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Need for Thermal Energy Storage Heats Up

Jan. 23, 2023
Technically, there are a number of approaches industrial companies and power generators could take to decarbonize, but the economics of thermal storage technologies are what make them particularly attractive.

Before the end of last year, the White House named industrial heating and long-duration energy storage (LDES) among a number of “game-changing” technologies that are needed to accelerate the development of a net-zero energy system.

Also in Q4 of last year, McKinsey and the Long Duration Energy Storage Council (LDES Council) published a report that finds Thermal Energy Storage (TES) technologies can double global LDES capacity by 2040 and represent a cumulative investment opportunity of up to nearly USD $3 trillion, while the Electric Power Research Institute (EPRI) pointed to TES as a way to repurpose fossil fuel plants, effectively turning them into massive energy storage facilities. 

TES is not an entirely new concept (it’s been around since the 1960s), but interest is, for lack of a better term, “heating up.” Here’s why: 

TES offers a path toward industrial decarbonization 

Industrial heat—needed to make everything from Pepsi to paper—has often been dismissed as “hard to decarbonize.” Industrial organizations run their operations nearly 365 days a year, for around 8,760 hours, and depend on the around-the-clock availability of heat to stay profitable. Some 70% of all industrial heat is still supplied by fossil fuel sources, but as climate policy accelerates and the energy crisis persists, postponing decarbonization only threatens industrial organizations’ bottom lines. 

Renewables alone can’t decarbonize industrial heat. There aren’t 8,760 hours of sunshine or wind in a given year to keep industrial facilities up and running full-time. “Heat batteries” are, therefore, needed to overcome renewable intermittency and meet industrial organizations’ demanding energy needs. Thermal storage is considered an especially promising technology for its ability to turn low-cost, renewable electricity into clean steam, hot water, or hot air and deliver continuous heat. According to McKinsey, TES, when used with electric boilers or heat pumps, is the most cost-competitive way to replace natural gas and decarbonize industrial processes.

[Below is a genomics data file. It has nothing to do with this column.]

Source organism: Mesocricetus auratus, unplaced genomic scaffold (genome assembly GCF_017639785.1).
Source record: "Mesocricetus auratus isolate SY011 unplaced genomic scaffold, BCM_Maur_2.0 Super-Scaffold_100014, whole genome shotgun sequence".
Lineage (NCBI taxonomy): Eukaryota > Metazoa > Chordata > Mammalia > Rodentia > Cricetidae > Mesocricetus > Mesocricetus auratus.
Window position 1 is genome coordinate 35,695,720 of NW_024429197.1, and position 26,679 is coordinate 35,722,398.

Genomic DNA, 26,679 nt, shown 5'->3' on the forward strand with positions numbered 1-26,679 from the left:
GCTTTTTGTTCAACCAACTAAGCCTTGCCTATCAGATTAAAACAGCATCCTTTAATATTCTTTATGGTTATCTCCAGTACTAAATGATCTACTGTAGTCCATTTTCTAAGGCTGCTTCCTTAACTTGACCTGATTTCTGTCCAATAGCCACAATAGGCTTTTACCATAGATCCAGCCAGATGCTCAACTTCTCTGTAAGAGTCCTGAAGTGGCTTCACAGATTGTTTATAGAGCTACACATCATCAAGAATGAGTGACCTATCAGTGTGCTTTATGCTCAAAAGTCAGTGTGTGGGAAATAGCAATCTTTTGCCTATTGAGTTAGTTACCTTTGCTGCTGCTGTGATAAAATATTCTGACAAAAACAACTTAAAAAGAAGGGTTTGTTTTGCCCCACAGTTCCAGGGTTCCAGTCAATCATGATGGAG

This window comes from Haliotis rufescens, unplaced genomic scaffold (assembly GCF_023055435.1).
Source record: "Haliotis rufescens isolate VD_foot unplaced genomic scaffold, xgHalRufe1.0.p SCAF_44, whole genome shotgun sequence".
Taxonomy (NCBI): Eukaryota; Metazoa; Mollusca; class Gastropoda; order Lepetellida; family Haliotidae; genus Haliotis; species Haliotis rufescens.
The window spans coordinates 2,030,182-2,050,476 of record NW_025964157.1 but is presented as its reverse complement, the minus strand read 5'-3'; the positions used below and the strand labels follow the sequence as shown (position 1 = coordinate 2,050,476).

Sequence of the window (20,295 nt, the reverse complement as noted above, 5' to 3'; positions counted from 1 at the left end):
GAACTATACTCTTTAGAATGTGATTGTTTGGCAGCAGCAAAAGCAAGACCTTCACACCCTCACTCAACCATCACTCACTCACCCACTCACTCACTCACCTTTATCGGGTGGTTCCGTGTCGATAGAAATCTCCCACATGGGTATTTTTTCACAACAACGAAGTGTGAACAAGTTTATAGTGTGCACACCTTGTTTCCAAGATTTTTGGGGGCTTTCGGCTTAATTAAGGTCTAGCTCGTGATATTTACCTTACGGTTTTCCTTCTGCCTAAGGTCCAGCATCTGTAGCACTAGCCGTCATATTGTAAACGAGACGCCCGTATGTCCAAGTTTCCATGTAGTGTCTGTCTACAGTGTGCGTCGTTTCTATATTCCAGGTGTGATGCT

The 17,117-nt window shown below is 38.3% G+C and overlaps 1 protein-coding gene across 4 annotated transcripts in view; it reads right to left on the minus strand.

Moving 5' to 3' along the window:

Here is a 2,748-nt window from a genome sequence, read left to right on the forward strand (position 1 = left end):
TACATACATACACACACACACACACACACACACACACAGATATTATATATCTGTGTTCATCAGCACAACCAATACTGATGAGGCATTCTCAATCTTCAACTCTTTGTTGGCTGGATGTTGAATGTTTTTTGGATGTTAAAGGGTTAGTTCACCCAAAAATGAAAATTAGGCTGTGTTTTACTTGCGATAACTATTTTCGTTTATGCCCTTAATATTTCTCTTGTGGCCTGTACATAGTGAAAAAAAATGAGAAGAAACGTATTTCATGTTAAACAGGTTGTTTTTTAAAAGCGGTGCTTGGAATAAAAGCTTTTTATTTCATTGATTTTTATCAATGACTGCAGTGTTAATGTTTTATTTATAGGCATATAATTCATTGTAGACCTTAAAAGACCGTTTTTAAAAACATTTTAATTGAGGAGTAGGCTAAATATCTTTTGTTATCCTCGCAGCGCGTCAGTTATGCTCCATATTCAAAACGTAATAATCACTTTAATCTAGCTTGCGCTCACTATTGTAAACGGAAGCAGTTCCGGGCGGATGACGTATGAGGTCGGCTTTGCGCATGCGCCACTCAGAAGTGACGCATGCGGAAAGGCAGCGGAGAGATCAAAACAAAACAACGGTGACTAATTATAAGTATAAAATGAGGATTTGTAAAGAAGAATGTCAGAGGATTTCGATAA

Forward-looking organizations are already integrating TES systems at their facilities. Fortlev, for example, Brazil’s largest producer of plastic water storage solutions, is using TES to generate hot air and manufacture its products with renewable biomass. The switch to renewable biomass lowered Fortlev’s associated fuel costs by more than 75% and will continue to lower emissions from the site by approximately 800 metric tons per year. 

Enabling utility-scale long-duration energy storage 

Thermal energy storage can also help power producers advance their net-zero goals. As more renewables come online, the intermittent nature of solar and wind dictates the need for massive amounts of energy storage capacity to make sure enough clean power is available and accessible when demand peaks. As more renewables come online, TES can also be integrated directly with conventional power plants to keep energy markets running efficiently and the lights on by providing critical flexibility and making today’s power plants more resilient to intermittent renewables. Enel is piloting this approach with a 24 MWh TES system, that can store heat at a temperature of about 550°C, at a 390 MW combined cycle gas turbine plant in Santa Barbara, Italy as a way to increase the overall flexibility of the plant and provide critical resiliency. 

TES can also help phase out polluting coal-fired electricity generation, which accounted for over one-third of total electricity generation in 2021. With TES coal power plant owners can repurpose, or “repower,” their operations to meet their net-zero goals on time, by taking advantage of existing grid existing infrastructure, such as steam turbines and grid interconnections at coal power plants. TES systems, or “heat batteries,” can replace the need for coal to turn steam turbines and generate electricity at these plants. Eliminating the use of coal will not only reduce emissions, but can also lower energy costs when charged with excess renewable energy, and preserve local jobs.

Shoring up supply 

The ongoing energy crisis is causing public and private sectors alike to reconsider their priorities, with energy affordability and supply security competing for preference with climate policies. But the two need not be mutually exclusive. Rather, climate change technologies offer countries a path to a resilient supply of power and affordable energy prices. 

Technically, there are a number of approaches industrial companies and power generators could take to decarbonize, but the economics of thermal storage technologies are what make them particularly attractive. TES can be powered by clean, low-cost renewables, and the storage medium – rocks – are completely sustainable, in abundant supply, and can be sourced locally in practically any region around the world. As the world continues to grapple with competing priorities, TES presents itself as a compelling – and affordable – solution for consideration today. 

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